1. Any person who through action or omission, defrauds the national, autonomous or local Treasury by evading payment of taxes, amounts retained at source or amounts that should have been retained or payments derived from remuneration in kind, obtaining fraudulent tax rebates or enjoying other forms of improper fiscal benefits through the same action or omission, when the amount of the defrauded tax payable, or the amount not paid in retained taxes or the amount of the fraudulently obtained rebate or other fiscal benefit improperly enjoyed, exceeds the amount of 120.000 Euros, will be punished with a prison sentence of one to four years and a fine of up to six times said amount. (Formal Extradition Papers ("FEP") at 75.) Specifically, Spain alleges that Lanzani participated in a scheme to defraud the treasury of VAT during the fiscal years 2006 and 2007. (FEP at 84, 91, 99, 102-04; Second Supplemental FEP at 50-60.)

The alleged scheme involved the purchase, transport, and subsequent sale of alcoholic beverages. Massimiliano Lanzani owns a company, which was known as Itamax Trading in 2006 and as Massimiliano Lanzani S.L. in 2007. (FEP at 92; Extradition Hr'g, Jan. 21, 2010.) Spain alleges that this company was fictitious, lacking any real activity or infrastructure. (FEP at 79-80.) According to Spain, Lanzani's businesses purchased alcoholic beverages within the European Community from two Spanish companies through its representative Cargonet S.L. and its administrator Jose Rodriguez Andres. (FEP at 85-87.) While the merchandise was purchased via bank transfers from a bank account under the name of Massimiliano Lanzani, Lanzani was allegedly supplied with capital for the purchases by Luis Ramon de la Torre Gordo, Jose Antonio Rodriguez Andres, the administrator of Cargonet S.L. and Cargopat S.L., and Carlos Calvo Pelayo, the chief executive officer and administrator of Cedilla S.L. (FEP at 93-94.)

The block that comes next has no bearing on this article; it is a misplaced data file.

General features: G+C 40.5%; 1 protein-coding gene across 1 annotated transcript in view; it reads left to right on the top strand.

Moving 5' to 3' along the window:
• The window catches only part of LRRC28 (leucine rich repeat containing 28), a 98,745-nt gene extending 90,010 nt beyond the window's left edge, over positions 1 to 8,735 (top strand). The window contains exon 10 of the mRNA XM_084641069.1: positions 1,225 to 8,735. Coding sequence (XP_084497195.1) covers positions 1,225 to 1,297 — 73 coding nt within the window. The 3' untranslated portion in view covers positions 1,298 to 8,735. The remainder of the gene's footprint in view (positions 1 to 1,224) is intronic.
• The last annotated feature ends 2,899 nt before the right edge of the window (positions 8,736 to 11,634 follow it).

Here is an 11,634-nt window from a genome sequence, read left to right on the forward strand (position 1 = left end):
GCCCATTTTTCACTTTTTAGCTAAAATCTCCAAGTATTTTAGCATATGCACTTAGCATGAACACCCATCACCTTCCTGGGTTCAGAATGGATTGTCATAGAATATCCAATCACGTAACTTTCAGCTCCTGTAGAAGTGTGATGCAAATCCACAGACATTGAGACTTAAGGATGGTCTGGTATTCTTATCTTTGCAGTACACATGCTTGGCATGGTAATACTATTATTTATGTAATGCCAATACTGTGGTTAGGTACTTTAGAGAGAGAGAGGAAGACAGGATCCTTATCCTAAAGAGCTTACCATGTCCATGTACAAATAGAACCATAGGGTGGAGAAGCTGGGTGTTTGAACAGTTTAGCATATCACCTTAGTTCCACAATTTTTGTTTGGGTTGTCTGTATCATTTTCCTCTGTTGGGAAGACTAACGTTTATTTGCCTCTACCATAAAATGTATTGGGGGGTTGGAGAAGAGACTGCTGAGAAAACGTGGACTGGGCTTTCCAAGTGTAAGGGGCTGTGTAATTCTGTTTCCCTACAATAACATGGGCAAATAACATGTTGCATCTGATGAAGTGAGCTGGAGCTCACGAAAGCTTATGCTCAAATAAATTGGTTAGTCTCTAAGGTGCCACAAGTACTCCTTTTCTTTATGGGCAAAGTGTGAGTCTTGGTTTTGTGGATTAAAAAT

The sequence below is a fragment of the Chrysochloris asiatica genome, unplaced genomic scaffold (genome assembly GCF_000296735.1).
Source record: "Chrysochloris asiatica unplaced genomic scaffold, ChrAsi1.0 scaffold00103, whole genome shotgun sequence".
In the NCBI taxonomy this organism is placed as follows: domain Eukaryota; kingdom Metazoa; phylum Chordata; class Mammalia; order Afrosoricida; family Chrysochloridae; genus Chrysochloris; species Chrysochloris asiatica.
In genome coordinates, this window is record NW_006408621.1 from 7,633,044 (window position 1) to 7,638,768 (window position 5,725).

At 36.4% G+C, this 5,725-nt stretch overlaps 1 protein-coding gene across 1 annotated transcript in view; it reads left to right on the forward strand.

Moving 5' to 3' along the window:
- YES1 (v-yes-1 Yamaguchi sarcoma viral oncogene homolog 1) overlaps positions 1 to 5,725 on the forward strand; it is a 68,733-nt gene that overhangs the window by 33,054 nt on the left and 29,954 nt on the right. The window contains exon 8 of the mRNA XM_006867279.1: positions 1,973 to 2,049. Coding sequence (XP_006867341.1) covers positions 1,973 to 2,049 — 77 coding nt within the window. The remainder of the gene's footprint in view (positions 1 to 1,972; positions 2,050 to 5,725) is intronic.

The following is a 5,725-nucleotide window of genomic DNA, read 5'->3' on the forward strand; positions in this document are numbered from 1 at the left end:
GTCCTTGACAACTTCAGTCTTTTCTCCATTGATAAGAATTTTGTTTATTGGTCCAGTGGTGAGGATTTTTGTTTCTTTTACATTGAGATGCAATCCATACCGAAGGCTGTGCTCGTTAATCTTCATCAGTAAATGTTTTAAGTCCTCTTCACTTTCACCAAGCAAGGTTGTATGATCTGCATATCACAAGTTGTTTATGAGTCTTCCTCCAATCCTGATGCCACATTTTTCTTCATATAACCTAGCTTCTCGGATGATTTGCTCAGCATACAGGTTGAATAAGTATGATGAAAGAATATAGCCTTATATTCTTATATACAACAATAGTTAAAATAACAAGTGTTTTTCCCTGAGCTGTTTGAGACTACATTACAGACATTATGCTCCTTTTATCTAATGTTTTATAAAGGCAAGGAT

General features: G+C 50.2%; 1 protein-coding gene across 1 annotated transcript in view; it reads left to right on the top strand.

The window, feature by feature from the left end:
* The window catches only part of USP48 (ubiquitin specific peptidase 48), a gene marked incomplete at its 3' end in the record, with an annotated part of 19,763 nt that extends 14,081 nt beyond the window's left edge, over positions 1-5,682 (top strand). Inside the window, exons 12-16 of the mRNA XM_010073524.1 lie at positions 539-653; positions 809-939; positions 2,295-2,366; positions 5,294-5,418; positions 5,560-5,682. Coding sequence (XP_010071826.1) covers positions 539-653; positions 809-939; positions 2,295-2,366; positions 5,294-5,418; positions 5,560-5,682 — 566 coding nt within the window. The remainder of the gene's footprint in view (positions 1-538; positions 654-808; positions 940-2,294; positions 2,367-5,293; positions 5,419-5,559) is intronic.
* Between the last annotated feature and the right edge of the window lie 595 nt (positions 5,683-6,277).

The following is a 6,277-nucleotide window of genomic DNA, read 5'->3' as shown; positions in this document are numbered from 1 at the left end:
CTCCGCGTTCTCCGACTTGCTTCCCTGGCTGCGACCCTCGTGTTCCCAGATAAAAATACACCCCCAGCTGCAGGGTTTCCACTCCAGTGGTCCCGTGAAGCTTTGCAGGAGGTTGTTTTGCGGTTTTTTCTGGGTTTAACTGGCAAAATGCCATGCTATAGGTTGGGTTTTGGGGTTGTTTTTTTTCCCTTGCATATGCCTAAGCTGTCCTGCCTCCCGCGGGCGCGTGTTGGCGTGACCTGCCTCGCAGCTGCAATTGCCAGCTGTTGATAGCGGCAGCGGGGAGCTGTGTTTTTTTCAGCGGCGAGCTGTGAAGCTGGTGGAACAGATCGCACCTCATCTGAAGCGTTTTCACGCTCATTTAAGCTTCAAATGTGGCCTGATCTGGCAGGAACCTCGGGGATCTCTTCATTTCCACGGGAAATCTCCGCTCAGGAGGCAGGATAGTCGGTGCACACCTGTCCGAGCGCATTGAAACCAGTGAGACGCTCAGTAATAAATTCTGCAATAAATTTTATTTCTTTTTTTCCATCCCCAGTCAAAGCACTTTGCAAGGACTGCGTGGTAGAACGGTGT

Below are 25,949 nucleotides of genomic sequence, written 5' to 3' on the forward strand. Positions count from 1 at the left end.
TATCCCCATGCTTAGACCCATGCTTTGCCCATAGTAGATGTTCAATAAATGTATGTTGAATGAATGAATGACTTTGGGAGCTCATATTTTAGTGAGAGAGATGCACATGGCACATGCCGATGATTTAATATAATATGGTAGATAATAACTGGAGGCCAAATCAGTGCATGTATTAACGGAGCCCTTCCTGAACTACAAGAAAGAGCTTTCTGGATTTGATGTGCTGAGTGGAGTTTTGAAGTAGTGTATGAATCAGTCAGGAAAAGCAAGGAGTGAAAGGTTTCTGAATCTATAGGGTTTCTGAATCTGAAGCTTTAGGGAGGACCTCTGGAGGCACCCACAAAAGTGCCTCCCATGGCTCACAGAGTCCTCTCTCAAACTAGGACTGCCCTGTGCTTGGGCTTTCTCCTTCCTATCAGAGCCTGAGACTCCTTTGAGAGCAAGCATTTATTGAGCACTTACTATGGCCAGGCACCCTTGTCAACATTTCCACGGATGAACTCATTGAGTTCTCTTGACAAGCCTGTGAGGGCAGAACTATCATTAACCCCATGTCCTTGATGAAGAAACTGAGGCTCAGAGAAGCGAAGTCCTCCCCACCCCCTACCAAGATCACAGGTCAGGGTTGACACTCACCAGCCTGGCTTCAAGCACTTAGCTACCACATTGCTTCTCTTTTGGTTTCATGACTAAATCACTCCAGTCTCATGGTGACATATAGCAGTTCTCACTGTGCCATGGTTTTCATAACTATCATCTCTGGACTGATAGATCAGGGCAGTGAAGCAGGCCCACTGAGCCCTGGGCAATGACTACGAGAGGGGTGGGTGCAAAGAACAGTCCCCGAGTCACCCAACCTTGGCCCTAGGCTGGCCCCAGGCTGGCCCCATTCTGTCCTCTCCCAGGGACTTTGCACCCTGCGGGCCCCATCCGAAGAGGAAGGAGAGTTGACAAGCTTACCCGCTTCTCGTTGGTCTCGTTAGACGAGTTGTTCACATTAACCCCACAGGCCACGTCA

Spain alleges that these beverages were placed in what are known as "deposito fiscal" or "fiscal deposits" in Madrid and Gerona, Spain. (FEP at 86.)*fn2 Spain alleges that beginning in 2006, Lanzani and his co-conspirators would transport the beverages from a tax-free warehouse in Spain to a tax-free warehouse in Hendaya, France, claiming that the beverages would be sold in another EU country. (FEP at 86-87; Supplemental FEP at 6.) But shortly thereafter a truck would arrive to transport the beverages to a tax-free warehouse in Zamora, Spain. (FEP at 86-87.) The transport was arranged by Cargonet S.L. through its representative, Jose Antonio Rodriguez Andres, on behalf of Lanzani. (FEP at 92.) Once in Spain, the beverages might be moved among Spanish fiscal deposits. (FEP ...